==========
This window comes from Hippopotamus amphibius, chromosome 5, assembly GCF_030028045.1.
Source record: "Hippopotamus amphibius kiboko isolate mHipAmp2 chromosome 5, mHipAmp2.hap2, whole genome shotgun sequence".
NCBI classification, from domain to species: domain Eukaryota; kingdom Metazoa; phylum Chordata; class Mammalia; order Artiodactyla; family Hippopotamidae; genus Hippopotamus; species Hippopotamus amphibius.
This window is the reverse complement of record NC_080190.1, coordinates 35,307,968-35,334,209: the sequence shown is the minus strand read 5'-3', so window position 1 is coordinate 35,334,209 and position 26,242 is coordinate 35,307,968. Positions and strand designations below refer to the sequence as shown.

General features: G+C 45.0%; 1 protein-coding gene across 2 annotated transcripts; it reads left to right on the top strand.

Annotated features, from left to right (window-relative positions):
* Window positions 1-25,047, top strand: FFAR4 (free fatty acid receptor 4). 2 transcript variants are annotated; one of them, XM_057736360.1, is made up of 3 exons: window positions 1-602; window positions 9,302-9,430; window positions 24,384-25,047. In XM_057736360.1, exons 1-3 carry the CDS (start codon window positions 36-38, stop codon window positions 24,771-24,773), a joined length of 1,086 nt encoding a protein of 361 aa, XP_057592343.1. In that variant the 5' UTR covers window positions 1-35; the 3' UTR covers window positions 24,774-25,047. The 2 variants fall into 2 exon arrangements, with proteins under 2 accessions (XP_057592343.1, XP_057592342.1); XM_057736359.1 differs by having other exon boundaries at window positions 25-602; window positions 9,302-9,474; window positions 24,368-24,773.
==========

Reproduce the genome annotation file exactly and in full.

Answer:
This window comes from Hippopotamus amphibius, chromosome 5, assembly GCF_030028045.1.
Source record: "Hippopotamus amphibius kiboko isolate mHipAmp2 chromosome 5, mHipAmp2.hap2, whole genome shotgun sequence".
NCBI classification, from domain to species: domain Eukaryota; kingdom Metazoa; phylum Chordata; class Mammalia; order Artiodactyla; family Hippopotamidae; genus Hippopotamus; species Hippopotamus amphibius.
This window is the reverse complement of record NC_080190.1, coordinates 35,307,968-35,334,209: the sequence shown is the minus strand read 5'-3', so window position 1 is coordinate 35,334,209 and position 26,242 is coordinate 35,307,968. Positions and strand designations below refer to the sequence as shown.

General features: G+C 45.0%; 1 protein-coding gene across 2 annotated transcripts; it reads left to right on the top strand.

Annotated features, from left to right (window-relative positions):
* Window positions 1-25,047, top strand: FFAR4 (free fatty acid receptor 4). 2 transcript variants are annotated; one of them, XM_057736360.1, is made up of 3 exons: window positions 1-602; window positions 9,302-9,430; window positions 24,384-25,047. In XM_057736360.1, exons 1-3 carry the CDS (start codon window positions 36-38, stop codon window positions 24,771-24,773), a joined length of 1,086 nt encoding a protein of 361 aa, XP_057592343.1. In that variant the 5' UTR covers window positions 1-35; the 3' UTR covers window positions 24,774-25,047. The 2 variants fall into 2 exon arrangements, with proteins under 2 accessions (XP_057592343.1, XP_057592342.1); XM_057736359.1 differs by having other exon boundaries at window positions 25-602; window positions 9,302-9,474; window positions 24,368-24,773.